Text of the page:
The Car and Truck Fleet and Leasing Management Magazine

Former GM Exec Calls for Fuel Cell Collaboration

August 08, 2002

Ken Baker, former vice president of research at General Motors and one of the key men behind the development of GM's EV1 electric car, will call for the auto industry, government, universities and energy companies to start working together to develop standards for fuel cell vehicles, according to Automotive News. Baker believes such a collaborative effort is needed to ensure that fuel cells are successful when they reach the market."The challenge is consumer confidence, consumer readiness. And that relates back to some of the things we found with EV1," Baker said Aug. 5, 2002 in an interview at the Management Briefing Seminars. "We had a great product and the technology was very well-thought-out. Everyone who drove the car got out with a smile. But was the infrastructure, was the support environment, was the consumer confidence there to take it to broad scale applications? You have much the same challenge with fuel cells."Refueling is a major issue. Automakers are developing various sources of hydrogen and different methods to refuel fuel cell test vehicles."I think the thing that still needs sorting out is the simple question of what will the gas station nozzle and fuel tank of the future look like?" said Baker, now CEO of Altarum, an Ann Arbor, MI, think tank. "Is it on board? Is it off board? Is it going to be at home? Is it going to be at a conventional gas station?"It is a familiar issue for Baker. During the EV1 project, competitive pressures between GM and Ford Motor Co. led them to develop unique, and incompatible, recharging systems for electric vehicles. The split placed fleets and cities in the expensive position of having to buy two types of recharging equipment. A similar situation could develop with hydrogen refueling if a common standard is not developed. The U.S. Department of Energy's Argonne National Laboratory in Argonne, Ill., estimates that it will cost at least $500 billion to create a hydrogen infrastructure that could fuel 100 million fuel cell vehicles. According to R.L. Polk & Co. of Southfield, Mich., which compiles vehicle registration data, there were more than 209 million cars and light trucks in use in the United States in 2001.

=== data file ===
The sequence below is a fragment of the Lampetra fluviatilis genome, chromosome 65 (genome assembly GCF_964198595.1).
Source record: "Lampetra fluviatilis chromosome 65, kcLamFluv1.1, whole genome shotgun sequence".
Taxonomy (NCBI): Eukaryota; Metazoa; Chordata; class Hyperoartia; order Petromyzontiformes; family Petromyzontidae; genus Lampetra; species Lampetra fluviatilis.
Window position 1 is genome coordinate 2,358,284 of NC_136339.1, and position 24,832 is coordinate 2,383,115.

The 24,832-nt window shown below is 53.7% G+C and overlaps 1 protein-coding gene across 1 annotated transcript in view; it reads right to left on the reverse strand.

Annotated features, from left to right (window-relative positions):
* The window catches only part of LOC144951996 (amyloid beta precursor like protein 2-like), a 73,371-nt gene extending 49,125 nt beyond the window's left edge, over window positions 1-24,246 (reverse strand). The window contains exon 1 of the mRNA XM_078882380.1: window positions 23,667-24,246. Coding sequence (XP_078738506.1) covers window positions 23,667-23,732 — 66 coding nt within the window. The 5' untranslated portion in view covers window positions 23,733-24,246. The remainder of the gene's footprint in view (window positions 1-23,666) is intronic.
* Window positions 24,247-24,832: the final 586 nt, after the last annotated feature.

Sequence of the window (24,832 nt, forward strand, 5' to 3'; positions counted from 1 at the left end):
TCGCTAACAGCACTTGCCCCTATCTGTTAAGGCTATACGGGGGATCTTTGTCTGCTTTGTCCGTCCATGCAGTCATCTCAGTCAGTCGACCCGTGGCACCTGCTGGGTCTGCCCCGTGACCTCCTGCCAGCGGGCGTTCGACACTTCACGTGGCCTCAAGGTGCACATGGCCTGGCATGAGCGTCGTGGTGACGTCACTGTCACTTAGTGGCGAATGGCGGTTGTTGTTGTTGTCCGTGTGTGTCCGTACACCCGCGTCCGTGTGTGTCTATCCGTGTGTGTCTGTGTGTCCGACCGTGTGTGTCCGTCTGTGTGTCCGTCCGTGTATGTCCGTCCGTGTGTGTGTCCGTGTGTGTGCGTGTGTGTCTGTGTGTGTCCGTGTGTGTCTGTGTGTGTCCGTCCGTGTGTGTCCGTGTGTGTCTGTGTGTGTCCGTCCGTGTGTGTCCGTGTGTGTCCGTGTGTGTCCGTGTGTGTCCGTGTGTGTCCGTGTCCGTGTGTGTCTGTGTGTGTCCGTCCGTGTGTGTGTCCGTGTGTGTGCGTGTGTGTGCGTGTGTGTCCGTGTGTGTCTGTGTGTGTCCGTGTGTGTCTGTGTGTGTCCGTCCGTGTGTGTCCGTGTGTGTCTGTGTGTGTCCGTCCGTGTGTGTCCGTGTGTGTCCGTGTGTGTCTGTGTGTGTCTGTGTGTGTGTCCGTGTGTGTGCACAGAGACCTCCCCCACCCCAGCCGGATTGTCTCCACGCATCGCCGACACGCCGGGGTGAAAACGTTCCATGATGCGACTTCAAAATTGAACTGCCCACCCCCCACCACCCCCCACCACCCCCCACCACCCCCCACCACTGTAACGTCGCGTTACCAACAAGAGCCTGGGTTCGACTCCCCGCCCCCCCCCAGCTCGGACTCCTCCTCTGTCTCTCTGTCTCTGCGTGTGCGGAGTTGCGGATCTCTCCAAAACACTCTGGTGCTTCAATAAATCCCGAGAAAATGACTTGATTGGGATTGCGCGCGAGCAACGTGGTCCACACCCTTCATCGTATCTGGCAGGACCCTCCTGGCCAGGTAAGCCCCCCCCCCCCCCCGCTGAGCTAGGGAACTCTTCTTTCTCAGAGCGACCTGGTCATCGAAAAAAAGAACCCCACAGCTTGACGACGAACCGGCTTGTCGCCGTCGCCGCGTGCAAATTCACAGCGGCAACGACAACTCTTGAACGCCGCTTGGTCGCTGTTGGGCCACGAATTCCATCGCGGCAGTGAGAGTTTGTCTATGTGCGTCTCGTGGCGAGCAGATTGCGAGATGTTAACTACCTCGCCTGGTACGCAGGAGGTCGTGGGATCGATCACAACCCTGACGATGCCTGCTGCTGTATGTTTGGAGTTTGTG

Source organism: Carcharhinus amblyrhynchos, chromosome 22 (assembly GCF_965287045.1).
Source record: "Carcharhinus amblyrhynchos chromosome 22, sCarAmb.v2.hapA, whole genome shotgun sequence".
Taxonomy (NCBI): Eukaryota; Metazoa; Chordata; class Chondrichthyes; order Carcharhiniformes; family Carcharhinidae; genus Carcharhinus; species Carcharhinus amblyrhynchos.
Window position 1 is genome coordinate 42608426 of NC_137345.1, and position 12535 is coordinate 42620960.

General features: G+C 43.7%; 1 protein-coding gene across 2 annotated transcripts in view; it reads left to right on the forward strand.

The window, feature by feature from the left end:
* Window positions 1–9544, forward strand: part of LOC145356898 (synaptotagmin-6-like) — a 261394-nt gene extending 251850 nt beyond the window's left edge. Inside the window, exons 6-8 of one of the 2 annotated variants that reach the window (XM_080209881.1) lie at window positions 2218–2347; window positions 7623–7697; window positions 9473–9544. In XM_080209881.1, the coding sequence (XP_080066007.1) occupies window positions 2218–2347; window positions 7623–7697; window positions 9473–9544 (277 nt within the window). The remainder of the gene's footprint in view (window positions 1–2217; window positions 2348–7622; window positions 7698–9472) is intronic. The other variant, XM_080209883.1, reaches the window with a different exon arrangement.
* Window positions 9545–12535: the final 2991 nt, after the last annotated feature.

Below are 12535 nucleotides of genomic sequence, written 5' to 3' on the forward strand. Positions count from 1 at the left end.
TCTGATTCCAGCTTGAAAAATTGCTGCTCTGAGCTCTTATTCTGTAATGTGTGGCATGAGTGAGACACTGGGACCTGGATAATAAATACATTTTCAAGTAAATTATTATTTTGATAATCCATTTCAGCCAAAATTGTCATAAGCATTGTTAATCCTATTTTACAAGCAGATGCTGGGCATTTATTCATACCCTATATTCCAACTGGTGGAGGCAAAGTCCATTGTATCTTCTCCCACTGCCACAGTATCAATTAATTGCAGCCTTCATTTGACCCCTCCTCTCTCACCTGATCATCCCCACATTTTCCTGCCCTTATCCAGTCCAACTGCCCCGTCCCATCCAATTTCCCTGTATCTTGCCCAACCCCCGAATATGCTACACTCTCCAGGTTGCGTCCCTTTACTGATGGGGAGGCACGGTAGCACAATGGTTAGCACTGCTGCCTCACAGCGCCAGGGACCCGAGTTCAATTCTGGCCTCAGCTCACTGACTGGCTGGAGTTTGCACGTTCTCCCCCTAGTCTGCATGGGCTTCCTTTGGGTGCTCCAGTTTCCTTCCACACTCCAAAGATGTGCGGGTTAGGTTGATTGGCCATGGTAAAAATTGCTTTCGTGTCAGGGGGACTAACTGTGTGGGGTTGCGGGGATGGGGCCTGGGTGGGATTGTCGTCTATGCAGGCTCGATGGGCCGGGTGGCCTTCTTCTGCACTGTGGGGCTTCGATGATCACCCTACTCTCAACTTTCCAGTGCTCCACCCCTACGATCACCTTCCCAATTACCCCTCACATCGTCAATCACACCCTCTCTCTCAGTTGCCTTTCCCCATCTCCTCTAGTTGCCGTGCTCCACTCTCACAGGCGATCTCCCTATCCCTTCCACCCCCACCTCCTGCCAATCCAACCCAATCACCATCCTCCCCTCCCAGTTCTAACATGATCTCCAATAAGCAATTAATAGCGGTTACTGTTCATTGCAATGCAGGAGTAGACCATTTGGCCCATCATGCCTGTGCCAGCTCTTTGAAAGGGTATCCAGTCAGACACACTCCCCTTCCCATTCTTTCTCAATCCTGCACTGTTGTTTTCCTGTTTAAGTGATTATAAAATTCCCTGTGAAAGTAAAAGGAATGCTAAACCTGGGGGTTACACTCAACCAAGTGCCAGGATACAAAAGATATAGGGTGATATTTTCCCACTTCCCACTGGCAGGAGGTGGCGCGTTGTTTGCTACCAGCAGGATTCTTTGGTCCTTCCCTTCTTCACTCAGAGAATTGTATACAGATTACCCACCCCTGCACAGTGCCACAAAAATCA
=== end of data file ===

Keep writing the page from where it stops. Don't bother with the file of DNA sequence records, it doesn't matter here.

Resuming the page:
Twitter Facebook Google+


Please note that comments may be moderated. 
Leave this field empty:

Fleet Incentives

Determine the actual cost of owning and running a vehicle in your fleet. Compare vehicles by class and model.


Fleet Tracking And Telematics

Todd Ewing from Verizon Connect will answer your questions and challenges

View All


Fleet Management And Leasing

Jack Firriolo from Merchants will answer your questions and challenges

View All


Fuel Management

Bernie Kanavagh from WEX will answer your questions and challenges

View All


Sponsored by

Avis Budget Group operates two brands in the global vehicle rental industry through Avis and Budget.

Read more

Fuel Saving Strategies Survey

View our 2008 survey to benchmark your fleet's fuel and green strategies with other fleets.

Fuel Calculator

A managed fuel program can help you save time and money and gain control over the way you fuel your vehicles. Determine your potential savings by using our fuel calculator.
Launch Fuel Calculator 

Fuel Prices

U.S. Gasoline and Diesel Fuel Prices.

Launch Fuel Prices 

Up Next

More From The World's Largest Fleet Publisher